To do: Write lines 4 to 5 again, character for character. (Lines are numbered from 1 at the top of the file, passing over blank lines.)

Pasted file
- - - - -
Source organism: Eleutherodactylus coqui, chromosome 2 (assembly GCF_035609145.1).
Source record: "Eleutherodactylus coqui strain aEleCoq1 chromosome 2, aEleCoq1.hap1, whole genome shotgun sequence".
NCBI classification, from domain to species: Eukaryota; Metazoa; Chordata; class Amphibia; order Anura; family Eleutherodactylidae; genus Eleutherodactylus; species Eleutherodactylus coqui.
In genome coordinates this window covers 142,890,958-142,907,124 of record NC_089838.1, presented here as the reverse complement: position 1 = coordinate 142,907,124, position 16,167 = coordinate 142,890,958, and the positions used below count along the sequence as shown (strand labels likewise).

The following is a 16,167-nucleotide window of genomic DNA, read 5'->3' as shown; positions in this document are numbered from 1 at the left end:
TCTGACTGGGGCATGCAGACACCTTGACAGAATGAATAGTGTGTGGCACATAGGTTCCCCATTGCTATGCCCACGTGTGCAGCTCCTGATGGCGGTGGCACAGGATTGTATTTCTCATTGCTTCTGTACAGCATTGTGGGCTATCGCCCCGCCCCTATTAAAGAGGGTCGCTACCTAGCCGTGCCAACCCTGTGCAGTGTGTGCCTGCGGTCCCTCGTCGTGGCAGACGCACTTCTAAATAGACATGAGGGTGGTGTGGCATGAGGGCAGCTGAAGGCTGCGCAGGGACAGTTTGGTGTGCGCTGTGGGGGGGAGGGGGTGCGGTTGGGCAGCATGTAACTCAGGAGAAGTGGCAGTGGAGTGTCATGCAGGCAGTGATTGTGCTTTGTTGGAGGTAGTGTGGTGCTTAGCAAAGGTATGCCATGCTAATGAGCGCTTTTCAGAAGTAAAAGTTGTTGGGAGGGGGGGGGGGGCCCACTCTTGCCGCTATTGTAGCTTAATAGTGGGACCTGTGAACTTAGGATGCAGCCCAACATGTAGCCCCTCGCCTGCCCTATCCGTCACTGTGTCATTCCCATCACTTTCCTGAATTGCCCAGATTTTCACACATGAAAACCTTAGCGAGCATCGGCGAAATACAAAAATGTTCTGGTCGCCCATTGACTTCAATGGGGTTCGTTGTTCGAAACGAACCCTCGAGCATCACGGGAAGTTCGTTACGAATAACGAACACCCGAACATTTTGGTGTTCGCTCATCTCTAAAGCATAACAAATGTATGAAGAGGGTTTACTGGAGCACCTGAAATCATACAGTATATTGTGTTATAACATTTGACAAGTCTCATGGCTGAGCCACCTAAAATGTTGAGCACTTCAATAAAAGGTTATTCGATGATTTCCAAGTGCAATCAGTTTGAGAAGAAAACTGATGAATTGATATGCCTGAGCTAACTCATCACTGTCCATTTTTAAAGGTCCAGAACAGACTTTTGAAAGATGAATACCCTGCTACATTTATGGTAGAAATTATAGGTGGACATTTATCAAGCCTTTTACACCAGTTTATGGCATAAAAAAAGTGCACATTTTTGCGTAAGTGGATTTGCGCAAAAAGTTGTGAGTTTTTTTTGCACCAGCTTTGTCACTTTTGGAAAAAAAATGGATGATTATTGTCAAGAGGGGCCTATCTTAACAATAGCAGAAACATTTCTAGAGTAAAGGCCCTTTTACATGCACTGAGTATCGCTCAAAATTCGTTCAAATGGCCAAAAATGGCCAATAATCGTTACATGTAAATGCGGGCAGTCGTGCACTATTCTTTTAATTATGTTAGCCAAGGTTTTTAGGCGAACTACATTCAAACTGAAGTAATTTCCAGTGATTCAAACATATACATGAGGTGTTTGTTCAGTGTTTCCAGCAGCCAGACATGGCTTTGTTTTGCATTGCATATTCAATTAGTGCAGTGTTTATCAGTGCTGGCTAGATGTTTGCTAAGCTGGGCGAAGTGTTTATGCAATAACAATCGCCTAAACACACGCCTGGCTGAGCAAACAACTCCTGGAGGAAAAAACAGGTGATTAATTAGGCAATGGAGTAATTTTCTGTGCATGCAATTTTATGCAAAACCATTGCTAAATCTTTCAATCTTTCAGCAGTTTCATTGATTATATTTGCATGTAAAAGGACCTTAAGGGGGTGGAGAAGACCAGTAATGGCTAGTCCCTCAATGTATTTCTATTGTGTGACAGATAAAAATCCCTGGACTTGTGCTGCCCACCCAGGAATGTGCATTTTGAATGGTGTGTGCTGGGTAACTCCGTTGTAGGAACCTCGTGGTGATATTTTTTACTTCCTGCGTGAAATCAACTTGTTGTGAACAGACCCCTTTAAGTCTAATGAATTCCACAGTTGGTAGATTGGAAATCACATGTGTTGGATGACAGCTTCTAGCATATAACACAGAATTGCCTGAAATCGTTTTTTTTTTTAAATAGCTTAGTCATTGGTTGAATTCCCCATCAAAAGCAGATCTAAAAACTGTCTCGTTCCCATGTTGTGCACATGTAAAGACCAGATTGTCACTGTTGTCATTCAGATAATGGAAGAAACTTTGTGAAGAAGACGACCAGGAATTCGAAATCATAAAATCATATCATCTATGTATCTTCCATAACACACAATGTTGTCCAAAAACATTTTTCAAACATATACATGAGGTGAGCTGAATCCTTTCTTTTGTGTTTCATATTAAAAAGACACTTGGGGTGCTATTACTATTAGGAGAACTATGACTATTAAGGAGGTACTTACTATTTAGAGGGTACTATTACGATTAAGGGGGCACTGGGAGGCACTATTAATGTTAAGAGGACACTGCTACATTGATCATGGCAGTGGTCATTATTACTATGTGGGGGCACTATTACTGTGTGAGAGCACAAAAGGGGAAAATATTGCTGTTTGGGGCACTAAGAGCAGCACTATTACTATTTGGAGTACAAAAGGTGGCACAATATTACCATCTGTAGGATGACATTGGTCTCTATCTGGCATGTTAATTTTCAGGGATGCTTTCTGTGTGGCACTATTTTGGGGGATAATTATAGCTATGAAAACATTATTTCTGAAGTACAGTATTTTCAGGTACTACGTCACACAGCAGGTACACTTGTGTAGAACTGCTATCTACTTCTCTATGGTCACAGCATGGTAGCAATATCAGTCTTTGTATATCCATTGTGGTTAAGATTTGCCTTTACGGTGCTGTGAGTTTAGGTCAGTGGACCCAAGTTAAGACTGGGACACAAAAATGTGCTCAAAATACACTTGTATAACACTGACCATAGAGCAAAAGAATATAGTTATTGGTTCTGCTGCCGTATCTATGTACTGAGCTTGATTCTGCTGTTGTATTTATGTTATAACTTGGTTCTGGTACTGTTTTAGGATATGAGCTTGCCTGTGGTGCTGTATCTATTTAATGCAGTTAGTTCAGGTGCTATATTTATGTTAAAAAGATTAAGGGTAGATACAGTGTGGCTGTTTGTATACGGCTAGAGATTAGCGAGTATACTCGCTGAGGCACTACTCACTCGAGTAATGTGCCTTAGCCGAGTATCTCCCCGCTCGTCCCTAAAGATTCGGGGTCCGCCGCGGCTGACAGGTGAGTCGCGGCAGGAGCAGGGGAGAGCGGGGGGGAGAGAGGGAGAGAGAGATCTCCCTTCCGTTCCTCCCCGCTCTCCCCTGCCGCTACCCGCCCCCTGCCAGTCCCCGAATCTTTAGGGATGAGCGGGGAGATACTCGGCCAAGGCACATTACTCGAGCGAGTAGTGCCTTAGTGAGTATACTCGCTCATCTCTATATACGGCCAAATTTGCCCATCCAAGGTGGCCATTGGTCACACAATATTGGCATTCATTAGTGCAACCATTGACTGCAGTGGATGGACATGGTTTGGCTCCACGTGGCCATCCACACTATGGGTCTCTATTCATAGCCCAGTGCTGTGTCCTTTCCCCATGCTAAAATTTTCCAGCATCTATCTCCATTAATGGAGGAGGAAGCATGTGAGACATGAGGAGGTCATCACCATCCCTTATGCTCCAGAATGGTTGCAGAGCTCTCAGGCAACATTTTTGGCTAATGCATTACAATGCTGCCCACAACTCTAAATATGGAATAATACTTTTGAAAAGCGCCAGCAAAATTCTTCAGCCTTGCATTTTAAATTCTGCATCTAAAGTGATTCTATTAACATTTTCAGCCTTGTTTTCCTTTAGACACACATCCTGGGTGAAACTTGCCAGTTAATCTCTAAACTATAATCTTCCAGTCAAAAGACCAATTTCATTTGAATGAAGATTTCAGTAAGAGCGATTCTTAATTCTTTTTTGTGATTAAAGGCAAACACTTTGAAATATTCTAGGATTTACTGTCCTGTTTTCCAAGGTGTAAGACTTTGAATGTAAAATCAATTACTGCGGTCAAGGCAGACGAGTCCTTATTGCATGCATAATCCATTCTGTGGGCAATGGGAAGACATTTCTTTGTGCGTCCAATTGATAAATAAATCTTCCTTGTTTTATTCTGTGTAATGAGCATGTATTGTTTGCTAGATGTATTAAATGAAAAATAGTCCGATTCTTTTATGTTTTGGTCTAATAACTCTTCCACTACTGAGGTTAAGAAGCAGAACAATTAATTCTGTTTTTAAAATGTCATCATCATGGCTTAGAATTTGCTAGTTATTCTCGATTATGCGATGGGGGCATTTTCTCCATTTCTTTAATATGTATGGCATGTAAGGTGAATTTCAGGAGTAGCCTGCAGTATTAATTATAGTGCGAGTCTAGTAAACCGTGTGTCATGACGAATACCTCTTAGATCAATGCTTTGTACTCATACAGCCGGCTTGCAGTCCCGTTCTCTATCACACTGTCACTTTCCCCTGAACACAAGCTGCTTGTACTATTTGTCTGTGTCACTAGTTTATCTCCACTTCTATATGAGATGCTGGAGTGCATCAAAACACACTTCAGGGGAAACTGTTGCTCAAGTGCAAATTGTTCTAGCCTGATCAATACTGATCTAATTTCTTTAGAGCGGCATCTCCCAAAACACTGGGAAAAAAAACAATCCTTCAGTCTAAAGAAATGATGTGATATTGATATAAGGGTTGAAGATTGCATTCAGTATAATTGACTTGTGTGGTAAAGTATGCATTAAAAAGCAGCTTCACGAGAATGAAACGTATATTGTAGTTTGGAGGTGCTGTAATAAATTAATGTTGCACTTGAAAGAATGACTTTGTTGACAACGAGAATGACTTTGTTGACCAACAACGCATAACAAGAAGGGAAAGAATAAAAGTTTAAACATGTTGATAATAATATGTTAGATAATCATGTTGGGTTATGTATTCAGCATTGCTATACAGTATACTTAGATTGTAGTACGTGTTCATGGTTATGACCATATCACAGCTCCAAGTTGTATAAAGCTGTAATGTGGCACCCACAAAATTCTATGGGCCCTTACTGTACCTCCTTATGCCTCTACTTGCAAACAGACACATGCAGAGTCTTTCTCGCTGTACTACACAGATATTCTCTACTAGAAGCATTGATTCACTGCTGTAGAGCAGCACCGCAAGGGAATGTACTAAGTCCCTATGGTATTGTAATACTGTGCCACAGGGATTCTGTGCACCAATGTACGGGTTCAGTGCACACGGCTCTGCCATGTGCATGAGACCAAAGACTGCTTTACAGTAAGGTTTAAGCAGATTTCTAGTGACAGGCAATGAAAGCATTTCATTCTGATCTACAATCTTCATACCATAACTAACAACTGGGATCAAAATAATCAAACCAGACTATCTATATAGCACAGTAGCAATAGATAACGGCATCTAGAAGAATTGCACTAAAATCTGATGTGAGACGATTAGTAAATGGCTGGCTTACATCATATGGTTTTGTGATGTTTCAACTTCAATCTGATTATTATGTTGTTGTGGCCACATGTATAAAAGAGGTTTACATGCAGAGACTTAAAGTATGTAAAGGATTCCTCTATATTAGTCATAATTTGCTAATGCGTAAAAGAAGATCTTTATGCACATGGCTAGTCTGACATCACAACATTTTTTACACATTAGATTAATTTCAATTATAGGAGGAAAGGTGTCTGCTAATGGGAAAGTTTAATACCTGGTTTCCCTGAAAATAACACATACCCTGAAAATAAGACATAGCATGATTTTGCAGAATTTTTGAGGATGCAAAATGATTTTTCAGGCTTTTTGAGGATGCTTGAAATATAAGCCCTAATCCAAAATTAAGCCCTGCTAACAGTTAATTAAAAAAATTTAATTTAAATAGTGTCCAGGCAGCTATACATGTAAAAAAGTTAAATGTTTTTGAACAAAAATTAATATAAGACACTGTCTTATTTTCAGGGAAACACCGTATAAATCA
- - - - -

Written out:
In genome coordinates this window covers 142,890,958-142,907,124 of record NC_089838.1, presented here as the reverse complement: position 1 = coordinate 142,907,124, position 16,167 = coordinate 142,890,958, and the positions used below count along the sequence as shown (strand labels likewise).

The following is a 16,167-nucleotide window of genomic DNA, read 5'->3' as shown; positions in this document are numbered from 1 at the left end: